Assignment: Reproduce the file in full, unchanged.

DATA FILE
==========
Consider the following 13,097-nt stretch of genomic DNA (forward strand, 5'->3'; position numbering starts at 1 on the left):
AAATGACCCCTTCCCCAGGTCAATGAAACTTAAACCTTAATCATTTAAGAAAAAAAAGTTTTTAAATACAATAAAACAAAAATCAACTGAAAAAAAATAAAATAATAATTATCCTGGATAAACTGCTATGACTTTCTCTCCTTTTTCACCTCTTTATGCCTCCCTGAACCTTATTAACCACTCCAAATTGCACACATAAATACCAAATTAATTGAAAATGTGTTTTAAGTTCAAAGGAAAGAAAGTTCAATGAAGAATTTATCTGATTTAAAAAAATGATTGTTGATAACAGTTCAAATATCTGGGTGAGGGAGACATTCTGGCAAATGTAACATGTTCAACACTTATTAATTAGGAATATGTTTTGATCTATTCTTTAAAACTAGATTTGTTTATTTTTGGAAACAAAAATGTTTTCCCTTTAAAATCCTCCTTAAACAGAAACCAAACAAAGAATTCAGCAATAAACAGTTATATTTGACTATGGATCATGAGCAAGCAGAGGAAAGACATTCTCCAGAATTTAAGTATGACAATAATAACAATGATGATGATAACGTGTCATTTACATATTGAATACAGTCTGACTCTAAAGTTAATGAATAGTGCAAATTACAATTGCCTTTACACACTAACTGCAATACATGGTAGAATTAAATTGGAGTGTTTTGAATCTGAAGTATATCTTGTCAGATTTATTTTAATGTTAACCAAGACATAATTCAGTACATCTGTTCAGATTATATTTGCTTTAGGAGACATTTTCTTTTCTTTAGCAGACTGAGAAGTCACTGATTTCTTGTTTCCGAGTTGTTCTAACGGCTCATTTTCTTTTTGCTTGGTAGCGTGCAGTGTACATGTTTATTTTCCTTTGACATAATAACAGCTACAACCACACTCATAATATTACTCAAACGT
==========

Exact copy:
Consider the following 13,097-nt stretch of genomic DNA (forward strand, 5'->3'; position numbering starts at 1 on the left):
AAATGACCCCTTCCCCAGGTCAATGAAACTTAAACCTTAATCATTTAAGAAAAAAAAGTTTTTAAATACAATAAAACAAAAATCAACTGAAAAAAAATAAAATAATAATTATCCTGGATAAACTGCTATGACTTTCTCTCCTTTTTCACCTCTTTATGCCTCCCTGAACCTTATTAACCACTCCAAATTGCACACATAAATACCAAATTAATTGAAAATGTGTTTTAAGTTCAAAGGAAAGAAAGTTCAATGAAGAATTTATCTGATTTAAAAAAATGATTGTTGATAACAGTTCAAATATCTGGGTGAGGGAGACATTCTGGCAAATGTAACATGTTCAACACTTATTAATTAGGAATATGTTTTGATCTATTCTTTAAAACTAGATTTGTTTATTTTTGGAAACAAAAATGTTTTCCCTTTAAAATCCTCCTTAAACAGAAACCAAACAAAGAATTCAGCAATAAACAGTTATATTTGACTATGGATCATGAGCAAGCAGAGGAAAGACATTCTCCAGAATTTAAGTATGACAATAATAACAATGATGATGATAACGTGTCATTTACATATTGAATACAGTCTGACTCTAAAGTTAATGAATAGTGCAAATTACAATTGCCTTTACACACTAACTGCAATACATGGTAGAATTAAATTGGAGTGTTTTGAATCTGAAGTATATCTTGTCAGATTTATTTTAATGTTAACCAAGACATAATTCAGTACATCTGTTCAGATTATATTTGCTTTAGGAGACATTTTCTTTTCTTTAGCAGACTGAGAAGTCACTGATTTCTTGTTTCCGAGTTGTTCTAACGGCTCATTTTCTTTTTGCTTGGTAGCGTGCAGTGTACATGTTTATTTTCCTTTGACATAATAACAGCTACAACCACACTCATAATATTACTCAAACGT